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We meet artist Sarah Blood, who makes pieces where the synchronicity and simplicity of materials are fairly present. Her sculpture is intimate and delicate, speaking directly to uncertainty, clarifying the world inhabited out there. She takes it to the next level by creating unique and sensorial pieces, showing sort of the academic person she really is when working as Assistant Professor at Alfred University (New York, USA). Her work is often thought to be shown within an overall context in mind, even taking her creations outdoors, getting rid of all previous misconceptions. Hers is a frugal play of union and disunion, love and hate. Light, glass and stone are the keys to fully comprehend her, the vital elements defining what she does. Material has never been rethought and composed this way. We had a talk with her to know more about glass, why material means so much and why there’s such a reason to being entirely committed to the task of making sculpture differently.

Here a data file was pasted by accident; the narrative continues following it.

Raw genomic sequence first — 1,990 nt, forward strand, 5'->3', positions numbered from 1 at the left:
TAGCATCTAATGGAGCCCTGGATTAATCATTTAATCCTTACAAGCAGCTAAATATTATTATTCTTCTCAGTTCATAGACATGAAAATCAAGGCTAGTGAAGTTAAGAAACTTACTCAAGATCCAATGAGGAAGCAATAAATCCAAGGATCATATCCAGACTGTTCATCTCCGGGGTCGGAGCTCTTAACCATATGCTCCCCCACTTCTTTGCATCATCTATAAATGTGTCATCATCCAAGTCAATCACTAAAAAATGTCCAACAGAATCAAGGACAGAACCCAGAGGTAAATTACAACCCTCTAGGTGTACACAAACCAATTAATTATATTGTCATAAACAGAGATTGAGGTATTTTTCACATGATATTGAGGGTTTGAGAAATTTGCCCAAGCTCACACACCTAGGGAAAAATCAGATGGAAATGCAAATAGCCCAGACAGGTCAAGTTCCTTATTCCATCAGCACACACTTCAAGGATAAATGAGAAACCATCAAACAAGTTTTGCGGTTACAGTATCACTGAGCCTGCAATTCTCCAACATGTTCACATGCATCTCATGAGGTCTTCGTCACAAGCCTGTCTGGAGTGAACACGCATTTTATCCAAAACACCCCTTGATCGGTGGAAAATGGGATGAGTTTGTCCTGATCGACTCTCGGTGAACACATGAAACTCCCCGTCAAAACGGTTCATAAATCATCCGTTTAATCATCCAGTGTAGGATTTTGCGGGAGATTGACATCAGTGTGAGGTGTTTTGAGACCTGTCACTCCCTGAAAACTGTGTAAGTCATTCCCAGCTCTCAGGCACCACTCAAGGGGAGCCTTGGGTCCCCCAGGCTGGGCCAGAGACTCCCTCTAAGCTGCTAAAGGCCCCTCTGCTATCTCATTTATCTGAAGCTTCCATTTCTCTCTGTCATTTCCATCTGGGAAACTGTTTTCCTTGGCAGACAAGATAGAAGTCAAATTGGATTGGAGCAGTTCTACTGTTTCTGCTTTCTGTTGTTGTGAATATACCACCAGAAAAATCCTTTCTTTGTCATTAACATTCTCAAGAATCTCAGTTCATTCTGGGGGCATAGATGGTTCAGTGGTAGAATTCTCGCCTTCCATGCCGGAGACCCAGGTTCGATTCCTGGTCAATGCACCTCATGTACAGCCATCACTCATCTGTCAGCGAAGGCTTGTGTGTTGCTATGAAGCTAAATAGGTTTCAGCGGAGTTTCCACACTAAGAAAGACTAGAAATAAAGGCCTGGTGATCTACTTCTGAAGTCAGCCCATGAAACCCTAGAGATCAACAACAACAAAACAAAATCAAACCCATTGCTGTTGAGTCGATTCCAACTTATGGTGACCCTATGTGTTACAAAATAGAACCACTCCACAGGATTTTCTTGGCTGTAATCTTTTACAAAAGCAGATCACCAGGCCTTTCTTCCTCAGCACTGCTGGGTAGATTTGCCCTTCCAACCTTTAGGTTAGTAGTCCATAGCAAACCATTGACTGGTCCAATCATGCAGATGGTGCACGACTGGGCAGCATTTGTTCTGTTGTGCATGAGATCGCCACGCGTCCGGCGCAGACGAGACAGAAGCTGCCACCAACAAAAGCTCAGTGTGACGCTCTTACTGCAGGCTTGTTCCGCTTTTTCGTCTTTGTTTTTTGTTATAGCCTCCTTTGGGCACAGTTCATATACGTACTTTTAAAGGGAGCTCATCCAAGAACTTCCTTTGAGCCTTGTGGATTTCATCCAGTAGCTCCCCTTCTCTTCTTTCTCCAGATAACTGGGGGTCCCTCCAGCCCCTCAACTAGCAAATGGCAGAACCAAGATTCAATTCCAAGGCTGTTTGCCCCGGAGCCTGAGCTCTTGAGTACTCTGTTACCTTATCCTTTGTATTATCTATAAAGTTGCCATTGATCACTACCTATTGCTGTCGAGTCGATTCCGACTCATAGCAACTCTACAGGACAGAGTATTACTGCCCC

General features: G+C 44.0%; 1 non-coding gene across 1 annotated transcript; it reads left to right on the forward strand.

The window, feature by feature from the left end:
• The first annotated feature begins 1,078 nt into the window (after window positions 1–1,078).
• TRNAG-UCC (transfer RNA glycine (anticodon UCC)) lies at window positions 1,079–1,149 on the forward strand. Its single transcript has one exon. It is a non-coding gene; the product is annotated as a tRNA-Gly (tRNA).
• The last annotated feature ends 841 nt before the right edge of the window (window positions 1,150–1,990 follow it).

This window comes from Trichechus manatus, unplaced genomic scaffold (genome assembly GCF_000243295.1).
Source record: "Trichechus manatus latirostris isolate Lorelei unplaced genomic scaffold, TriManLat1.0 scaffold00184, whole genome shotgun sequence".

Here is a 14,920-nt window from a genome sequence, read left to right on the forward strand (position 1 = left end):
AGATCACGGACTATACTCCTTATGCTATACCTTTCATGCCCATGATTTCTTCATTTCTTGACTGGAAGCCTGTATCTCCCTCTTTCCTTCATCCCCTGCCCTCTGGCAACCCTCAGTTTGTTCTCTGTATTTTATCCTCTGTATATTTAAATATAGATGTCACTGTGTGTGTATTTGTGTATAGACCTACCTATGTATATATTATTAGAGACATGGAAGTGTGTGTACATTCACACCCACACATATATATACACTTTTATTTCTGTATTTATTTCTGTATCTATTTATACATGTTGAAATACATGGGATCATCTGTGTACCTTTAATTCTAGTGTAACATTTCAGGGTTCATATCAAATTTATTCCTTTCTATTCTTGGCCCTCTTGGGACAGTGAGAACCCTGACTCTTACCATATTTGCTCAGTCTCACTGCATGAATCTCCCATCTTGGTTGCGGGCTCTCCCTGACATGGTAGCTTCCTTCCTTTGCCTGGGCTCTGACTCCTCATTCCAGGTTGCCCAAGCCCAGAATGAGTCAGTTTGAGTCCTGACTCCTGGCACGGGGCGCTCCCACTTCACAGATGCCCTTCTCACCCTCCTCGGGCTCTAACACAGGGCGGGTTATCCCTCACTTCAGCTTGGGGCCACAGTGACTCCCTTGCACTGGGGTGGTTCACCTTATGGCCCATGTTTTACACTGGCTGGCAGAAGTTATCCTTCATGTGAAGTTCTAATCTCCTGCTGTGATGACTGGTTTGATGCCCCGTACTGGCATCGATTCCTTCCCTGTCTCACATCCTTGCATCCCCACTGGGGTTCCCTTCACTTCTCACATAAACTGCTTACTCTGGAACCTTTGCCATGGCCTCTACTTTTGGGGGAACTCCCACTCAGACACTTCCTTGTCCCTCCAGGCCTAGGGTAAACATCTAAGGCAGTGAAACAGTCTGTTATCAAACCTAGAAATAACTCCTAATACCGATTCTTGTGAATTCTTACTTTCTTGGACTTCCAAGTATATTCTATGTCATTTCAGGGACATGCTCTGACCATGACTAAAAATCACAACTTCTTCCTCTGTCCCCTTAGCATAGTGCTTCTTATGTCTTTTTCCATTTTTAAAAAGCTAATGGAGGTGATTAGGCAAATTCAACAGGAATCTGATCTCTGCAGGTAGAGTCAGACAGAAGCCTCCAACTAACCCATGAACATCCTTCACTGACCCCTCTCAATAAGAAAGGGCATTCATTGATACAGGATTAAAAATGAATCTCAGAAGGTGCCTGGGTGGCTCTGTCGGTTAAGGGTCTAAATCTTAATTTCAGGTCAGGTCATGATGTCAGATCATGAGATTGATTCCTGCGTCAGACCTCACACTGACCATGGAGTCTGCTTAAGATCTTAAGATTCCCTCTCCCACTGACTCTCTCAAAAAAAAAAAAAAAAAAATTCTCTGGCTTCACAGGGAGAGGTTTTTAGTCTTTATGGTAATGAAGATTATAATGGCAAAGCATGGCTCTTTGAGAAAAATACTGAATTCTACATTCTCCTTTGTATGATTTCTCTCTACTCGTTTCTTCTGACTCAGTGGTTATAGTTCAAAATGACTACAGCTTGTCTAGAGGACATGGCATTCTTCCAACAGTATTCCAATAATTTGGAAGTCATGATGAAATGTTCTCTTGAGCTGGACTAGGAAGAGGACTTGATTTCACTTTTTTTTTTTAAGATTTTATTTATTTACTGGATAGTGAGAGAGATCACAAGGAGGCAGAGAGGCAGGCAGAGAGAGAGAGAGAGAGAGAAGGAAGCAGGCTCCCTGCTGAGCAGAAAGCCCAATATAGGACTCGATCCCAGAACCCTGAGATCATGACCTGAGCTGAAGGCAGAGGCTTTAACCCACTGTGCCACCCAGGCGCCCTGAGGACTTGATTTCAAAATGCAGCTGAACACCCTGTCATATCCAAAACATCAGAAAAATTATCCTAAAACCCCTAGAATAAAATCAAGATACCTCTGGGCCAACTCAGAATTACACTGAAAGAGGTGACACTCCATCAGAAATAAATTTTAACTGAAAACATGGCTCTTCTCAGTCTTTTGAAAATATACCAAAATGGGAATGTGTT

Could you please give me a brief introduction of what your work is all about?
It’s difficult to pin down what my work is about, as each body of work addresses something different. What I can say is that my work is a reflection to my own experience of living. It frequently responds to environmental challenges or my experiences, ideas and observations. Subject matter changes, but there are formal interests that run through my work as a constant. I am interested in form, balance, composition, abstraction and a post-minimalist aesthetic, and the tension that can be created between forms, objects and different materials.
Your work is deeply rooted in the appreciation for light and materials. How far have these elements influenced it, and why did you choose to work as an artist who surrounds herself by stone, glass and light, and who establishes such a suitable intervention between those materials?